by Jane King (237pp., Bateman Publishing, 2017, Hardback $39.99 RRP)
First a caveat: I’m not big on mountain-biking, road biking, BMX, cyclo-cross, Nduro, etc; even cycle touring is a rare foray (although I’m planning to head over to the West Coast in a few months to explore the trails there). I just tend to use my bike mostly for getting to/from work, meetings, events, and the occasional recreational ride. And the data tells us that (contrary to popular opinion) most cycling trips in New Zealand are similarly of the mundane “A to B” utility trip type.
So, having read Jane King’s book, I feel like it should have been titled “The Kiwi Adventure Cyclist’s Guide to Life”. The outside blurb hints at allusions to riding urban streets to work, but let’s be clear: with the possible exception of the profile on e-bike convert Ana Steele, this is all about what happens when you ride long distances, go down hills fast, explore new places, and other adventurous pursuits on two wheels. I’ve got no problem with that; I just don’t think that the title does it justice.
That quibble aside, King has assembled a diverse range of over 25 interview subjects, from the well-known (e.g. Sarah Walker, Phil Keoghan) to the not-so well-known, and even a few well-known for things other than cycling (e.g. former Olympic swimmer Moss Burmester and broadcaster Mary Lambie). From world champion cyclists to pioneering bike builders and almost permanent cycle tourers, this is a very wide-ranging group of people leading some fascinating lives both in New Zealand and around the world.
Each person (or in some cases, a couple) is profiled over about 8-10 pages, with a generous supply of photos to back up each story. We find out about their upbringing and influences and where cycling in its many forms has taken them over the years. You can’t help but feel the clear enthusiasm and passion that all of the subjects have for their two-wheeled machines of various kinds.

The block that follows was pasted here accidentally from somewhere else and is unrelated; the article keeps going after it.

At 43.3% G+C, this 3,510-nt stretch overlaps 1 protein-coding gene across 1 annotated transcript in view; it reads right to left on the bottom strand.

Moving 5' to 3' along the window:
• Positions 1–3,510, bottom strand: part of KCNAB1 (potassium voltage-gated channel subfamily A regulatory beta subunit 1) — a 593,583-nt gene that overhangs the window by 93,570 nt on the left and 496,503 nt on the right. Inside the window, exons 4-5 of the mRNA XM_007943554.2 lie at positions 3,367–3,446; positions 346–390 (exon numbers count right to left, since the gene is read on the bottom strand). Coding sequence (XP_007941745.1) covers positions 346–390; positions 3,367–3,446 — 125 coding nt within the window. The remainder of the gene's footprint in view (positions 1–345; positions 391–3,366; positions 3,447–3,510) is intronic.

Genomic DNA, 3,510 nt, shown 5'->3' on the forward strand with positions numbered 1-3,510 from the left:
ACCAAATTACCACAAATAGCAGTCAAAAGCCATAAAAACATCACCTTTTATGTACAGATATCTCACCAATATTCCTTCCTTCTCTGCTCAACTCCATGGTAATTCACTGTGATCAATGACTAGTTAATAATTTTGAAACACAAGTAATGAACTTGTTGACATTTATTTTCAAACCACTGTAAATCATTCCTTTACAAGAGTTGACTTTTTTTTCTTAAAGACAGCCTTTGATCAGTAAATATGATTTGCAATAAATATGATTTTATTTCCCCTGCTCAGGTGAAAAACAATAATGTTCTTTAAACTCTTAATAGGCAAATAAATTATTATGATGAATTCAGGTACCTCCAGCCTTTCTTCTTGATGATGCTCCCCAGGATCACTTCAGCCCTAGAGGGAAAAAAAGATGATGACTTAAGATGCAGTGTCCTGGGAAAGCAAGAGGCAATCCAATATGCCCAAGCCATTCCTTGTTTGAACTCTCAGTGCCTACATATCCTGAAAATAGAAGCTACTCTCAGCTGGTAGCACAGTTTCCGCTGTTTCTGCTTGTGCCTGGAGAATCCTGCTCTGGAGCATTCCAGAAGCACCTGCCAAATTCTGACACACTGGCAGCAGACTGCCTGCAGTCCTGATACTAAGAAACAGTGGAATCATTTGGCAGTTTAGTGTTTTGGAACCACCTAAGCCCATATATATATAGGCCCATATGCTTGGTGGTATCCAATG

Oddly, for a cycle-centric city like Christchurch, not one of the subjects featured appeared to hail from our fair city (although Phil Keoghan was originally from there before departing our shores). Again, perhaps that reflects the fact that we just hop on our bikes and go about our daily unadventurous business? (although I’m not sure how that explains the preponderance of Auckland residents featured…)
For me, the most inspiring tale was right at the very end, telling the story of Naresh Kumar and his ride down the length of NZ with his “Freedom Seat” tandem, raising about $50,000 to fight sex trafficking in Southeast Asia. His personal journey, and the way that he connected with so many people along his ride, is very powerful stuff.
All up, The Kiwi Cyclist’s Guide to Life is a very interesting addition to the bookshelf. For me personally, I probably preferred the mix of cycling subjects captured by Laura Williamson’s The Bike and Beyond last year, but there is no doubt that this collection of cycling profiles will appeal to many Kiwis.
Have you read this book? What did you think?